Tell Me About My 'ESP M-1 CUSTOM'

Discussion in 'Guitars in General' started by bigislandpaisan, Apr 13, 2015.

  1. bigislandpaisan

    bigislandpaisan Member

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    I have this ESP M-1 CUSTOM, which I bought in 1988, and about which I know nothing. Being a Strat guy, I never played it; I just bought it cause the shop gave me what I thought was great price if I bought it along with an amp I was after - I got the guitar, the case, and a new Marshall 4001 (Studio 15) for three bills. Over the years I've tried researching it, but always came up short - even what's left of ESP couldn't tell me anything. Can anyone tell from the images of its Japanese; American; worth much; why it has a Jackson-looking headstock, etc? Any info would help.

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    Last edited: Apr 13, 2015
  2. Pushead

    Pushead Member

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    Definitely MIJ, well past the time of the NY shop. Mid 80s looks right for the guitar. Maple neck through with alder wings. ESP used the similar style to Jackson headstock in those days. They didn't make the switch to their current style of "knife-stock" until 89 or 90.

    I'd have to look inside the neck pickup cavity to confirm, but it's likely that it only had the bridge pickup when it was made. Because of the deep lower cutaway (called a scult in ESP lingo) ESP usually used a very slanted single coil as a neck pickup, and then typically called it an M-II (for 2 pickups). The "Custom" designation was given because it's neck-through. Bolt-ons were called "Deluxe."

    In the condition, I'd suspect around $500USD for it. Perhaps more for the right buyer.
     
    Last edited: Apr 13, 2015
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  3. Grenville

    Grenville Member

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    I believe the ESP factory at that time also made the Kramer "American Series" guitars.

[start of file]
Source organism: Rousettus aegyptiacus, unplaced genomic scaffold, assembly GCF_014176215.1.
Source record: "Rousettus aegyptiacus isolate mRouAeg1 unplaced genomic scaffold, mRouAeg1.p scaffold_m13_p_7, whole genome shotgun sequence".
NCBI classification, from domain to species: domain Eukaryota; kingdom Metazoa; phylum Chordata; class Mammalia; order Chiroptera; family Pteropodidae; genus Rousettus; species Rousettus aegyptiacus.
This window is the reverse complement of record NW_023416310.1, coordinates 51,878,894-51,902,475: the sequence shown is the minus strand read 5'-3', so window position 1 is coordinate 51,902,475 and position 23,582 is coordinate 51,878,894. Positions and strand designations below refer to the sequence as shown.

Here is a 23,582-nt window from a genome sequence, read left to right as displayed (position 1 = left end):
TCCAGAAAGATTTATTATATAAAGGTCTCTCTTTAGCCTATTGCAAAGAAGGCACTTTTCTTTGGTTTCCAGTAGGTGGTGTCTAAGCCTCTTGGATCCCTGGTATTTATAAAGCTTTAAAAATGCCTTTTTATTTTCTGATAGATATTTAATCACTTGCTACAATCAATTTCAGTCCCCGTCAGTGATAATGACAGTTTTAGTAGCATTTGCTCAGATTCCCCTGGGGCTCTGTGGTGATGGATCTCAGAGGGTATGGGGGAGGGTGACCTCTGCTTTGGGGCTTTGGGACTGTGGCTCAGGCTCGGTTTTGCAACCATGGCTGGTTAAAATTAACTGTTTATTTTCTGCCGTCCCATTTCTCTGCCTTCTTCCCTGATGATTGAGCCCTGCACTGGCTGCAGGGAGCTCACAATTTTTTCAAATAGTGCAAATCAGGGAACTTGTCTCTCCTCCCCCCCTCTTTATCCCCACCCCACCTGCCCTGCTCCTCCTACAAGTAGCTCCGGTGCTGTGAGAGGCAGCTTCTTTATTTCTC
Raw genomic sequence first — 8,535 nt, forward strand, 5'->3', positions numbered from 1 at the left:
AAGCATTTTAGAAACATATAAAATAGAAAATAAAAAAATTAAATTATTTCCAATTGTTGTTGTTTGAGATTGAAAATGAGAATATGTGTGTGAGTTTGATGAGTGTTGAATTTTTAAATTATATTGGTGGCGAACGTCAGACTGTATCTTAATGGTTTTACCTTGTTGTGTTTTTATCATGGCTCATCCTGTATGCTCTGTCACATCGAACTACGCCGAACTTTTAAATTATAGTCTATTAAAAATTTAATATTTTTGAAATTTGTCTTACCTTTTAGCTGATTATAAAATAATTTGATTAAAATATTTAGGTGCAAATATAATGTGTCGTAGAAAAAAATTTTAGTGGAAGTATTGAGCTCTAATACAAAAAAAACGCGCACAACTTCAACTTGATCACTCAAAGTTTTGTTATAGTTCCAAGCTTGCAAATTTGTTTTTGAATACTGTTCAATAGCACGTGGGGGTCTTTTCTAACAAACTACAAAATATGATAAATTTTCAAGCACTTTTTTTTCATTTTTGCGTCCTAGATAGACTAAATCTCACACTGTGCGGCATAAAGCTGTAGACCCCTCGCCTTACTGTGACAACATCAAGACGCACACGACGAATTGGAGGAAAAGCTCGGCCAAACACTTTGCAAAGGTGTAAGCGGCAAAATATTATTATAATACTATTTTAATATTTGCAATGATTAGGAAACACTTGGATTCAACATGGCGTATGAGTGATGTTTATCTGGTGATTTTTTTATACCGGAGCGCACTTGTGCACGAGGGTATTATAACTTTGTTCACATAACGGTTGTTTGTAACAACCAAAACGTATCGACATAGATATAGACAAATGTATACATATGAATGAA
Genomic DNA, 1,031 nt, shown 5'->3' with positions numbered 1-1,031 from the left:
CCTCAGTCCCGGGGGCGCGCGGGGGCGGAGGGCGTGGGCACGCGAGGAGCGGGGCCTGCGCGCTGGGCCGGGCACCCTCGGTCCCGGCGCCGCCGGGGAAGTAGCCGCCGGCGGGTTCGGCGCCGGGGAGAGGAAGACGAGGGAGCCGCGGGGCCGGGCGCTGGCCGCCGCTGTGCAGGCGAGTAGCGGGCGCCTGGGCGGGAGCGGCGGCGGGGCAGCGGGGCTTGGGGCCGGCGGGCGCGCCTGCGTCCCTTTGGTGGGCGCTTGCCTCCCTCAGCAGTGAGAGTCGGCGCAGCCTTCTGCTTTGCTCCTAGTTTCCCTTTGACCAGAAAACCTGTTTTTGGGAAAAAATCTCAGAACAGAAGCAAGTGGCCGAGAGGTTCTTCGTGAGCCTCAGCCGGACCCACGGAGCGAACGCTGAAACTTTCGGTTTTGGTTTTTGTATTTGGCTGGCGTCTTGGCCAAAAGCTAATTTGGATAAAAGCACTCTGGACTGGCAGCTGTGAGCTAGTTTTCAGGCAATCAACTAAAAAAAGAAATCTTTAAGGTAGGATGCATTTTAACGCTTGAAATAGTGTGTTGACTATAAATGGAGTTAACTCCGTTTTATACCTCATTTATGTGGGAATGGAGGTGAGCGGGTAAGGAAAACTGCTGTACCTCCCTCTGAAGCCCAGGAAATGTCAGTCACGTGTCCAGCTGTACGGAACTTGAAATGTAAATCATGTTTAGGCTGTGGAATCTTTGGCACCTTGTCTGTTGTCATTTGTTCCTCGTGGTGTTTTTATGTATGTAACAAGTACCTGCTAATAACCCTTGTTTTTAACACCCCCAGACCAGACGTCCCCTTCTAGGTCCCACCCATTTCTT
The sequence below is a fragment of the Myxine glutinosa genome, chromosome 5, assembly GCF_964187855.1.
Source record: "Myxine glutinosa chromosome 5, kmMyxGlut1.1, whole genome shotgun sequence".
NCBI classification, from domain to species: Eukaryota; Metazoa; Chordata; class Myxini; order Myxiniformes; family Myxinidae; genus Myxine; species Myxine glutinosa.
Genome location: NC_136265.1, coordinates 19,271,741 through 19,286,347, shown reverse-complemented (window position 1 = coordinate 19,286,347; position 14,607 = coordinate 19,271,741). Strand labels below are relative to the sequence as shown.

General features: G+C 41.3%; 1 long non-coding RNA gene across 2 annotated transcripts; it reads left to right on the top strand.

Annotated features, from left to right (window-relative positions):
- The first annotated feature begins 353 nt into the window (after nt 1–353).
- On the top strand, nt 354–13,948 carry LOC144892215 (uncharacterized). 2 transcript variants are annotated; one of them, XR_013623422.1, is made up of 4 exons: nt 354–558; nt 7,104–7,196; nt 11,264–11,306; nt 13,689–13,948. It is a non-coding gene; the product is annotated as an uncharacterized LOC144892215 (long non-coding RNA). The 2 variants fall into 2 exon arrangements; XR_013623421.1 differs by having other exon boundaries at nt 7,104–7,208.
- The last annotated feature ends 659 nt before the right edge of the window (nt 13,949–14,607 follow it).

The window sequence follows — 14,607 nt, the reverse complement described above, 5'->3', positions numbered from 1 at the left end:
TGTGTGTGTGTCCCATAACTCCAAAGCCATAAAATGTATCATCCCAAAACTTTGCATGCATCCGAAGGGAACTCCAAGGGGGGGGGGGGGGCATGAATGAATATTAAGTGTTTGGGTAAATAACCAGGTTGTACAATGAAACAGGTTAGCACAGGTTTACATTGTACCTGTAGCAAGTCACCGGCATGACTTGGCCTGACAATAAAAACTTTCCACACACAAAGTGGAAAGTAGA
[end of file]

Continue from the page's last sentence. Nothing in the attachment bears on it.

I had an ESP M-II Deluxe (bolt-neck) from that era that was lovely, the vibrato worked better when I took the lock-nut off and replaced it with a Graphtec nut though.
     
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  4. bigislandpaisan

    bigislandpaisan Member

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    Wow. Thanks guys. So nice to finally hear from people who know something about these guitars. Preciate the info!
     
  5. Pointy Headstock

    Pointy Headstock Member

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    Agree emphatically with Pushead (with the exception of Custom vs. Deluxe)

    * MIJ - The black smudge on the back of the headstock was/is a "Made in Japan" ink stamp.

    * Likely made somewhere between 86-89. (I have an 87 Phoenix with the same black MIJ stamp and headstock shape). Jackson did actually send a cease and desist over that headstock design.

    * Neck thru ESPs from the mid 80s frequently had their serial numbers stamped at the base of the fret board (closest to the body).

    * Definitely looks like pickups were replaced. I agree with Pushead that the neck pickup and 2nd volume knob are almost certainly post factory mods- the placement of the neck pickup ring so close to the sculpt does NOT look like it would be acceptable to an ESP Japan luthier from that era). The original Floyd Rose might also be a mod (upgrade actually). My Phoenix and MIIs from the same era all had ESP "Sinclair" Floyd clone bridges.

    * ESP has used "Custom" Deluxe" and "Standard" to mean several different things over the years. During this time period "Custom" denoted 24 frets and "Deluxe" denoted 22 frets (same held true for bolt-ons from this era).